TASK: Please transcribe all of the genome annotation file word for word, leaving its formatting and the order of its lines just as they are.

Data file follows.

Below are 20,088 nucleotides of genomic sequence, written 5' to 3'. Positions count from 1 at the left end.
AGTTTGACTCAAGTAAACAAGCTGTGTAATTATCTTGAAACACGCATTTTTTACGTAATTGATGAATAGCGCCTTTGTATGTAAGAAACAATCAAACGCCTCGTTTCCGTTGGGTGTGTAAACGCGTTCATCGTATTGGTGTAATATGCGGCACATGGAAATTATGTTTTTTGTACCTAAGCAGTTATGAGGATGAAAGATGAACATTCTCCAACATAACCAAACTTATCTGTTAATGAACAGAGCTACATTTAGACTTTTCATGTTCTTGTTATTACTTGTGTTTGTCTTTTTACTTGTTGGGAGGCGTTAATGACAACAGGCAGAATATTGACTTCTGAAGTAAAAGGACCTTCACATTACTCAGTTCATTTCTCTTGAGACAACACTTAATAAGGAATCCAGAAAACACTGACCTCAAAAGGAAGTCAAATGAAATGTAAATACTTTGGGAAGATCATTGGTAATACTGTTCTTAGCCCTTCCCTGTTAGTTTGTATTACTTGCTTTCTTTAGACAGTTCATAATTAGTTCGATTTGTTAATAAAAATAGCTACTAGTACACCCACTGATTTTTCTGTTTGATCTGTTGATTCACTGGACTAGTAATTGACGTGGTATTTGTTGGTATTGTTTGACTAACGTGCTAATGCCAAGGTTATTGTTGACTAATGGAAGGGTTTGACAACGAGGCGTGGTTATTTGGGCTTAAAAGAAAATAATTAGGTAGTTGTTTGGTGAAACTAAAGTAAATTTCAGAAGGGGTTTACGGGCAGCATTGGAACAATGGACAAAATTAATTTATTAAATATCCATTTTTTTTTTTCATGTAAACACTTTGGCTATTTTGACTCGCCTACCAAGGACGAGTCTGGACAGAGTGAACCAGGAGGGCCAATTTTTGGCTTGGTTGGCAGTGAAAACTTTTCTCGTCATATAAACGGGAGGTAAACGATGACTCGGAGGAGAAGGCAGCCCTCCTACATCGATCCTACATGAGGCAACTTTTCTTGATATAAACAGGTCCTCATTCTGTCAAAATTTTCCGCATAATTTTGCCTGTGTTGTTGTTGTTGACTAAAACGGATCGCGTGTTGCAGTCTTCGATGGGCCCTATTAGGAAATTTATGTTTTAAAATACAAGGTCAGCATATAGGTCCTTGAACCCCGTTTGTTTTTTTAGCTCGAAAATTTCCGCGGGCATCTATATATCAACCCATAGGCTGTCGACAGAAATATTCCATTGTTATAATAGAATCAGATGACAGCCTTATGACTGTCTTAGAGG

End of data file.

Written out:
Below are 20,088 nucleotides of genomic sequence, written 5' to 3'. Positions count from 1 at the left end.
AGTTTGACTCAAGTAAACAAGCTGTGTAATTATCTTGAAACACGCATTTTTTACGTAATTGATGAATAGCGCCTTTGTATGTAAGAAACAATCAAACGCCTCGTTTCCGTTGGGTGTGTAAACGCGTTCATCGTATTGGTGTAATATGCGGCACATGGAAATTATGTTTTTTGTACCTAAGCAGTTATGAGGATGAAAGATGAACATTCTCCAACATAACCAAACTTATCTGTTAATGAACAGAGCTACATTTAGACTTTTCATGTTCTTGTTATTACTTGTGTTTGTCTTTTTACTTGTTGGGAGGCGTTAATGACAACAGGCAGAATATTGACTTCTGAAGTAAAAGGACCTTCACATTACTCAGTTCATTTCTCTTGAGACAACACTTAATAAGGAATCCAGAAAACACTGACCTCAAAAGGAAGTCAAATGAAATGTAAATACTTTGGGAAGATCATTGGTAATACTGTTCTTAGCCCTTCCCTGTTAGTTTGTATTACTTGCTTTCTTTAGACAGTTCATAATTAGTTCGATTTGTTAATAAAAATAGCTACTAGTACACCCACTGATTTTTCTGTTTGATCTGTTGATTCACTGGACTAGTAATTGACGTGGTATTTGTTGGTATTGTTTGACTAACGTGCTAATGCCAAGGTTATTGTTGACTAATGGAAGGGTTTGACAACGAGGCGTGGTTATTTGGGCTTAAAAGAAAATAATTAGGTAGTTGTTTGGTGAAACTAAAGTAAATTTCAGAAGGGGTTTACGGGCAGCATTGGAACAATGGACAAAATTAATTTATTAAATATCCATTTTTTTTTTTCATGTAAACACTTTGGCTATTTTGACTCGCCTACCAAGGACGAGTCTGGACAGAGTGAACCAGGAGGGCCAATTTTTGGCTTGGTTGGCAGTGAAAACTTTTCTCGTCATATAAACGGGAGGTAAACGATGACTCGGAGGAGAAGGCAGCCCTCCTACATCGATCCTACATGAGGCAACTTTTCTTGATATAAACAGGTCCTCATTCTGTCAAAATTTTCCGCATAATTTTGCCTGTGTTGTTGTTGTTGACTAAAACGGATCGCGTGTTGCAGTCTTCGATGGGCCCTATTAGGAAATTTATGTTTTAAAATACAAGGTCAGCATATAGGTCCTTGAACCCCGTTTGTTTTTTTAGCTCGAAAATTTCCGCGGGCATCTATATATCAACCCATAGGCTGTCGACAGAAATATTCCATTGTTATAATAGAATCAGATGACAGCCTTATGACTGTCTTAGAGG